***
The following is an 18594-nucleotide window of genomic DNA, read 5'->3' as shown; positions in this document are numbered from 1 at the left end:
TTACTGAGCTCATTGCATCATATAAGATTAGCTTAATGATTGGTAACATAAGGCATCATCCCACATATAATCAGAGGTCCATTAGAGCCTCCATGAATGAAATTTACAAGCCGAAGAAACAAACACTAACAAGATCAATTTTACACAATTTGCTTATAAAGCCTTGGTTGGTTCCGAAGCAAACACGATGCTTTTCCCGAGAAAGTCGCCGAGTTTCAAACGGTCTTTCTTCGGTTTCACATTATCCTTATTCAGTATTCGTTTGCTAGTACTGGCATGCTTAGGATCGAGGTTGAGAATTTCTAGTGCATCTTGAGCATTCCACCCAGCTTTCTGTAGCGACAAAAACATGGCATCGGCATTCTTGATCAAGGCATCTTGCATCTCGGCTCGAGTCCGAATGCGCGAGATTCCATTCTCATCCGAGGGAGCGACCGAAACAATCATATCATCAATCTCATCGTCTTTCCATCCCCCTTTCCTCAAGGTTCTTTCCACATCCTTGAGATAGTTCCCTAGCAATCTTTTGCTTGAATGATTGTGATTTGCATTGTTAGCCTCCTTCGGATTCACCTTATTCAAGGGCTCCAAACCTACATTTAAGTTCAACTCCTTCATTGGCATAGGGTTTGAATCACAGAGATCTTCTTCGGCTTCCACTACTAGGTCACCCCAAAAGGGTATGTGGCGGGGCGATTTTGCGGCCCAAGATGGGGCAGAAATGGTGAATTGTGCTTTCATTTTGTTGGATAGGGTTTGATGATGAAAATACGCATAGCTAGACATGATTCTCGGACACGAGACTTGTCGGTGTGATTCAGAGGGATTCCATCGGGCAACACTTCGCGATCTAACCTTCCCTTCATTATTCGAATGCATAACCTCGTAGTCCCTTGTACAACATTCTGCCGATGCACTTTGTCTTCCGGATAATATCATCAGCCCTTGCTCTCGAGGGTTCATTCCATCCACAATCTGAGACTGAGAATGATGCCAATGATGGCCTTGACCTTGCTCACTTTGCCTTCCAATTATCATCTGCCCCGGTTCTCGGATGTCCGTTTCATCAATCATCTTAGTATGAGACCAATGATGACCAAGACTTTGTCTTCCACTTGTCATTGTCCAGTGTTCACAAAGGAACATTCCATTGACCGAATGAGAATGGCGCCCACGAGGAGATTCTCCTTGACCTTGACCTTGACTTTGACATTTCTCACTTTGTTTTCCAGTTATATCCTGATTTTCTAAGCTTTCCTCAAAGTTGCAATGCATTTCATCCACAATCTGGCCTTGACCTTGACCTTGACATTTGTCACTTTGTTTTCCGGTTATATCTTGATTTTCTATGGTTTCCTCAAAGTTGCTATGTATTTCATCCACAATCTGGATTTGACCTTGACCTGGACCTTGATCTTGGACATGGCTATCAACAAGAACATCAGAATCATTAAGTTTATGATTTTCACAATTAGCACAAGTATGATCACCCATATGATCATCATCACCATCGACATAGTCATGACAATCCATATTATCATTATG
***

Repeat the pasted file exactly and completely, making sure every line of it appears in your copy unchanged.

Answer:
The following is an 18594-nucleotide window of genomic DNA, read 5'->3' as shown; positions in this document are numbered from 1 at the left end:
TTACTGAGCTCATTGCATCATATAAGATTAGCTTAATGATTGGTAACATAAGGCATCATCCCACATATAATCAGAGGTCCATTAGAGCCTCCATGAATGAAATTTACAAGCCGAAGAAACAAACACTAACAAGATCAATTTTACACAATTTGCTTATAAAGCCTTGGTTGGTTCCGAAGCAAACACGATGCTTTTCCCGAGAAAGTCGCCGAGTTTCAAACGGTCTTTCTTCGGTTTCACATTATCCTTATTCAGTATTCGTTTGCTAGTACTGGCATGCTTAGGATCGAGGTTGAGAATTTCTAGTGCATCTTGAGCATTCCACCCAGCTTTCTGTAGCGACAAAAACATGGCATCGGCATTCTTGATCAAGGCATCTTGCATCTCGGCTCGAGTCCGAATGCGCGAGATTCCATTCTCATCCGAGGGAGCGACCGAAACAATCATATCATCAATCTCATCGTCTTTCCATCCCCCTTTCCTCAAGGTTCTTTCCACATCCTTGAGATAGTTCCCTAGCAATCTTTTGCTTGAATGATTGTGATTTGCATTGTTAGCCTCCTTCGGATTCACCTTATTCAAGGGCTCCAAACCTACATTTAAGTTCAACTCCTTCATTGGCATAGGGTTTGAATCACAGAGATCTTCTTCGGCTTCCACTACTAGGTCACCCCAAAAGGGTATGTGGCGGGGCGATTTTGCGGCCCAAGATGGGGCAGAAATGGTGAATTGTGCTTTCATTTTGTTGGATAGGGTTTGATGATGAAAATACGCATAGCTAGACATGATTCTCGGACACGAGACTTGTCGGTGTGATTCAGAGGGATTCCATCGGGCAACACTTCGCGATCTAACCTTCCCTTCATTATTCGAATGCATAACCTCGTAGTCCCTTGTACAACATTCTGCCGATGCACTTTGTCTTCCGGATAATATCATCAGCCCTTGCTCTCGAGGGTTCATTCCATCCACAATCTGAGACTGAGAATGATGCCAATGATGGCCTTGACCTTGCTCACTTTGCCTTCCAATTATCATCTGCCCCGGTTCTCGGATGTCCGTTTCATCAATCATCTTAGTATGAGACCAATGATGACCAAGACTTTGTCTTCCACTTGTCATTGTCCAGTGTTCACAAAGGAACATTCCATTGACCGAATGAGAATGGCGCCCACGAGGAGATTCTCCTTGACCTTGACCTTGACTTTGACATTTCTCACTTTGTTTTCCAGTTATATCCTGATTTTCTAAGCTTTCCTCAAAGTTGCAATGCATTTCATCCACAATCTGGCCTTGACCTTGACCTTGACATTTGTCACTTTGTTTTCCGGTTATATCTTGATTTTCTATGGTTTCCTCAAAGTTGCTATGTATTTCATCCACAATCTGGATTTGACCTTGACCTGGACCTTGATCTTGGACATGGCTATCAACAAGAACATCAGAATCATTAAGTTTATGATTTTCACAATTAGCACAAGTATGATCACCCATATGATCATCATCACCATCGACATAGTCATGACAATCCATATTATCATTATG